The people who run Backpage.com and other prostitution-heavy websites cherish abstractions and euphemisms: “Internet free speech,” “third party content” and “escort services.”
Their defenders use the word “alleged” a lot, as in “alleged sex-trafficking.” In one brief against three young women who are trying to sue Backpage in Pierce County Superior Court, the company’s lawyers refer to the youths as “three minors who alleged they were prostituted by adult pimps.”
Let’s cut through the fog. The “alleged” victims in the Pierce County case were three girls, two of them 13, the other 15. They ran away from home, and pimps – always on the lookout for young prey – snared them and peddled them on Backpage.com.
Two pimps tricked out the youngest in lingerie, took photos and posted them on the website. She became an “80 DOLLAR DAY SPECIAL.” Men lined up for her. She was a seventh-grader.
Never miss a local story.
The three now want to hold Backpage.com accountable for its part in selling them. The case is now before the Washington Supreme Court, which must decide whether to let the lawsuit proceed in Pierce County.
In light of court precedents, it seems likely federal law will frustrate the young women’s lawsuit. The U.S. Communications Decency Act – passed in 1996 when few imagined what the Internet would do for sex-trafficking – established broad legal immunity for Internet service providers. Its Section 230 was designed to protect legitimate ISPs and website operators from lawsuits over items posted by their users.
Amazon, for example, can’t be held liable for defamation when a commenter says something nasty about someone else in its comments section. EBay can’t be held liable when a fraudster doesn’t send the goods. Lawmakers rightly recognized that the Internet couldn’t reach its potential if innocent enterprises could be punished for their users’ actions.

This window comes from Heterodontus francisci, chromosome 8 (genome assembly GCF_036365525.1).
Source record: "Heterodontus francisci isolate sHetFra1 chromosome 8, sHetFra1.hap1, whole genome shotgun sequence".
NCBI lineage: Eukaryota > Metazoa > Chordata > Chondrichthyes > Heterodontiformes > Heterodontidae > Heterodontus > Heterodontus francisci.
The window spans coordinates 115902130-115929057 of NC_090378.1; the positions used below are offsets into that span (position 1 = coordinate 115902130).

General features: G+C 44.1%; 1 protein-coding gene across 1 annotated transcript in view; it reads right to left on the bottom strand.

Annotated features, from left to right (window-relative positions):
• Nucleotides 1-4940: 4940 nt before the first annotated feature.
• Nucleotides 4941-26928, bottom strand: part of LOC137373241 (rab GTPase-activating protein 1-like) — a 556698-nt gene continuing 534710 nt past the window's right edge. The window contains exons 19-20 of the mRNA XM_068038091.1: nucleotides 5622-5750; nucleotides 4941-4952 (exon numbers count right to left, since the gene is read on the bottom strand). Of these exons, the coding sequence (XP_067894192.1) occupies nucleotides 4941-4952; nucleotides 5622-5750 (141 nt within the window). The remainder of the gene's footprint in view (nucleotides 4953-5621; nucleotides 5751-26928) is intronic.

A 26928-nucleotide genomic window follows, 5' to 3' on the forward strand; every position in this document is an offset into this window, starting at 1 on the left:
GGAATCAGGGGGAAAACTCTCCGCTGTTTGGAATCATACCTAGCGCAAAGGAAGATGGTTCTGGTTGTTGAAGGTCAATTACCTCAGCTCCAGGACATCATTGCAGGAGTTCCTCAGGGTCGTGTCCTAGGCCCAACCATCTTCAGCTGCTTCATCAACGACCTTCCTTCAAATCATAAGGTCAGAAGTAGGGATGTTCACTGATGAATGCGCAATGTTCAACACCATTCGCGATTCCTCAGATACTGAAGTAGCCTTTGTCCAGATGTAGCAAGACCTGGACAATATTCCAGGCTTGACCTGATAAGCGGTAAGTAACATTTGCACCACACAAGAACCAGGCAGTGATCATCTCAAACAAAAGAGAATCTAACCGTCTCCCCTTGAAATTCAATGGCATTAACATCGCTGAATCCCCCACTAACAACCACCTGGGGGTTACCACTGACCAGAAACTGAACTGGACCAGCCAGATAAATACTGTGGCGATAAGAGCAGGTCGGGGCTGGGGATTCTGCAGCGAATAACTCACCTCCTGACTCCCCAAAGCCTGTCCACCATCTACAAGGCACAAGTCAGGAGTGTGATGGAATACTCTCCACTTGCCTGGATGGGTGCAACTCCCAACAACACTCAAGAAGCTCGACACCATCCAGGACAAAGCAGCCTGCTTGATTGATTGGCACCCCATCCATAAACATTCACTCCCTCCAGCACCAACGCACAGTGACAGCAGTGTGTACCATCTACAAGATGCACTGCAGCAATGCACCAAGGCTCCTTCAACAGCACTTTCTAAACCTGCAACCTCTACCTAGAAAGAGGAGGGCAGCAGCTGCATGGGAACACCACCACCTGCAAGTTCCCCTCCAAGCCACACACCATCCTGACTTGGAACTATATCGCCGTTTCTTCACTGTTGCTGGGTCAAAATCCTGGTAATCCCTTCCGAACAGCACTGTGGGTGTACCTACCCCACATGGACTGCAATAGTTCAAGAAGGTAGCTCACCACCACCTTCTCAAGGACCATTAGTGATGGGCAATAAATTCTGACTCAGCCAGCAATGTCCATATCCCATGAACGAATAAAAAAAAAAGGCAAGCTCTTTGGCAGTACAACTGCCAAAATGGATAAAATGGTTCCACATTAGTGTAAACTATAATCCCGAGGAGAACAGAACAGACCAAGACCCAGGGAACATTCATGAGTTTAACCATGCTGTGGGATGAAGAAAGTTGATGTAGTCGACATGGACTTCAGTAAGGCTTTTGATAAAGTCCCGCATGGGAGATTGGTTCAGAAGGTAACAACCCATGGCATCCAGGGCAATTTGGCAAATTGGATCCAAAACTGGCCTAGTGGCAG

But what if a website’s very business model revolves around prostitution, which is illegal in every state but Nevada? Section 230 was never meant to abet the human degradation, coercion and female enslavement that permeates the sex trade.
The U.S. House of Representatives in May approved a bill that provides penalties for knowingly advertising sex from children or coerced adults – or knowingly benefiting from that advertising. In other words, website operators who understand the nature of those $80-a-day specials could no longer hide behind Section 230. The Senate has been working on a broader version on the same bill.
Congress must be careful here. Any refinements of Section 230 must provide ample safe harbors for honest enterprises whose Web services can be abused by criminals.
But a company that effectively solicits pimping by creating sections labeled “escort services,” “body rubs” or other common euphemisms for prostitution ought to be nervous about who is infesting those markets. They might show more interest in deterring pimps and traffickers by requiring, for example, major credit cards instead of untraceable prepaid cards and Bitcoin.
Romantic libertarians sometimes conceive of prostitutes as Julia Roberts-style freelancers who are in it by choice. The industry as a whole is far more predatory.
Girls in their early teens – as in the Pierce County case – are prized in this market. Many thousands are routinely sold to johns. Even seemingly independent adult prostitutes were frequently coerced into the sex trade as minors and kept there with threats, beatings and addiction. Pimps typically lurk in the background somewhere.
Then there are the Asian and Eastern European women enslaved by international traffickers, and kept disoriented, terrified and underground.
Any website that specializes in the sale of girls and women for sex may be harboring the digital equivalent of an old-fashioned slave market. Congress and the courts can surely figure out ways to legally distinguish them from the likes of Twitter, Blogspot and CNN.